Monday, June 18, 2012

Hood Strawberry Shortcake

Pretty much every American kid can easily remember Cookie Monster, the prototypical chaos muppet who roamed Sesame Street in search of, well, cookies. But evidently Cookie Monster now sings a slightly different song. One of balance and moderation. Who knew? In a nod to our lackluster national eating habits, Cookie Monster now sets an example by enjoying a healthier spread of fresh fruits and vegetables. He still eats cookies—I mean, after all, he's still Cookie Monster. But the new mantra is that a cookie is not something to go batshit crazy for in a flurry of noms and crumbs. No, a cookie, Cookie Monster now realizes, is a sometime food.

I should probably be dismayed at the tempering of such pure sugar-seeking id. But in truth, I find it kind of adorable. And totally understandable. A cookie is a sometime food. As it should be. Fresh fruit is usually a perfectly reasonable dessert, especially in these sweet harvest days. But sometimes, you want something a bit more indulgent.

Like many parts of the country, Oregon has a spread of unique strawberry cultivars. But the most beloved of these are the Hoods. People await their all-too-brief season with a sort of fanaticism, and farm stands will often put out signs with the single word, "hoods," that causes lines of cars to pull over. They're sweet, they're tart, and they're just so intense that they pretty much put you off of the tasteless supermarket behemoth strawberries forever. I'm happy to eat them out of hand, or stirred into a bit of yogurt. But every now and then, I want something a bit more.

Strawberry shortcake is my sometimes food. I take the nature-perfect, good-for-you hood strawberries, and ruin it all with a warm, crumbly, buttery biscuit, and a big blob of barely-sweetened cold whipped cream. And I'm not sorry. Occasionally I'll toss a bit of cornmeal into the biscuit dough, some fresh herbs into the berries, or some leftover creme fraiche in the whipped cream. But really, it's delicious as is. Because yes, hood strawberries are perfect as they are. But a bit of shortcake can make things even better. Sometimes.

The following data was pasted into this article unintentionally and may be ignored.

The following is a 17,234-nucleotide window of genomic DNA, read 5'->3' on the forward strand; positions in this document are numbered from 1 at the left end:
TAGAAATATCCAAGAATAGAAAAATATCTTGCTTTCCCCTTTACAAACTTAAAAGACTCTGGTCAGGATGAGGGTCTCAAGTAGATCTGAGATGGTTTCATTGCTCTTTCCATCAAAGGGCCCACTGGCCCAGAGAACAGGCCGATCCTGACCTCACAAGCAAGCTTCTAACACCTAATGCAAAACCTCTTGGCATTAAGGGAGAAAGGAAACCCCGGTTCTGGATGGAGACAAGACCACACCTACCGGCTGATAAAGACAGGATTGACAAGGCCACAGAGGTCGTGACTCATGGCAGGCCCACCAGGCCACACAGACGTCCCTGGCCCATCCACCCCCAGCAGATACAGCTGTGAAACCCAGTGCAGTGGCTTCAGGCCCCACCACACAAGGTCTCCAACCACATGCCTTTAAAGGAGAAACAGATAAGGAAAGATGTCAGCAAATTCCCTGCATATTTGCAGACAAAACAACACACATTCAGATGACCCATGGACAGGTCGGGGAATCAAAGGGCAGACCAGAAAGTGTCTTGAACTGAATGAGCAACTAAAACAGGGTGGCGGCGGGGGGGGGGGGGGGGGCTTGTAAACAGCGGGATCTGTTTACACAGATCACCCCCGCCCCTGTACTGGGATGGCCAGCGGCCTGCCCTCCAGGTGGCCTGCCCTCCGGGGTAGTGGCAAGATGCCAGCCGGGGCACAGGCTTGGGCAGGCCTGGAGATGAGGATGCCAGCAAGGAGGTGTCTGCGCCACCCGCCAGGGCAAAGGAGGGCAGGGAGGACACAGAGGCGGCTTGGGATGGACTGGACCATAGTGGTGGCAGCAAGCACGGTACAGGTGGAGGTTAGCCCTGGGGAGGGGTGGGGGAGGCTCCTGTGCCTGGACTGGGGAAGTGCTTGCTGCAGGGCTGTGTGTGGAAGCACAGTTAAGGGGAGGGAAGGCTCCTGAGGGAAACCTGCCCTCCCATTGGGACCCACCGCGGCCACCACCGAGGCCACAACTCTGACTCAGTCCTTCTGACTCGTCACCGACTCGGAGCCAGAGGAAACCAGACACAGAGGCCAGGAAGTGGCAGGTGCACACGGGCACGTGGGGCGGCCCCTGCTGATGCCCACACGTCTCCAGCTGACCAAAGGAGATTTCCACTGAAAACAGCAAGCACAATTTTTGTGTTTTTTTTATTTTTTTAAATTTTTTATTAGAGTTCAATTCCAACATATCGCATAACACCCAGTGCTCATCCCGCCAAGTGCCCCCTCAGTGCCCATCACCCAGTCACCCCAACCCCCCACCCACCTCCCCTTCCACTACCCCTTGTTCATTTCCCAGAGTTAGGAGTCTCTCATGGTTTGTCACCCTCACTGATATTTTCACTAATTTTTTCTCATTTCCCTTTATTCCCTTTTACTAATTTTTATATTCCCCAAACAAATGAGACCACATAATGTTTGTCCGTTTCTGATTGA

Strawberry Shortcake

adapted fairly heavily from James Beard
yields 8 shortcakes

2 pints strawberries
3 Tbsp sugar (or more, if your strawberries aren't as sweet as our Hoods)

1 2/3 cups flour (I like to sub in 1/3 cup rye or whole wheat pastry flour), plus more for rolling/cutting biscuits
1/4 teaspoon salt
2 tsp baking powder
1/4 cup sugar
1/2 cup (1 stick) unsalted butter (substituting coconut oil for part of the butter is particularly lovely)
2 hard-boiled egg yolks
scant 3/4 cup half and half or heavy cream

1 egg white, slightly beaten, or a splash of cream
a few spoonfuls sugar (coarse sugar is especially nice)

1 cup heavy cream
1 Tbsp sugar
1/2 teaspoon vanilla

Slice the strawberries, and place in a bowl with the sugar. Mash about half of them with a potato masher, leaving some whole but creaming enough smaller bits to hold the mixture together. Set aside to let the juices come out.

Preheat oven to 375ยบ Farenheit, and line a baking sheet with parchment or grease it well.

Whisk together flour, salt, baking powder and sugar in a medium bowl. Cut the butter in pats into the flour, and press with the heel of your hand to form fat flakes. Turn from the bottom to bring up the flour mixture, and repeat the process until all of the butter is reduced to flakes or bits. Press the hard-boiled egg yolks through a sieve into the bowl, and toss a few times, until they're coated with flour and mixed throughout.

Pour the half-and-half or cream into the flour mixture, and toss together until most of the flour is incorporated (as with most baked goods, under-mixing is better than over-mixing).  Lightly flour a counter or work surface, and gently knead the dough until it just comes together.  Pat or roll it out to a 3/4" thickness, and cut into rounds with a 3-inch biscuit cutter. Gently press together any scraps and cut until all the dough is gone.

Place the biscuits on the prepared baking sheet, brush with the egg white or cream, and sprinkle with sugar. Bake until set and just beginning to brown, ~12-15 minutes. Let cool very slightly.

While the biscuits are cooling, whip the cream to soft peaks and add the vanilla and sugar. Taste and add more if desired.

Split the still-warm biscuits, and top with the berries and whipped cream. Devour.


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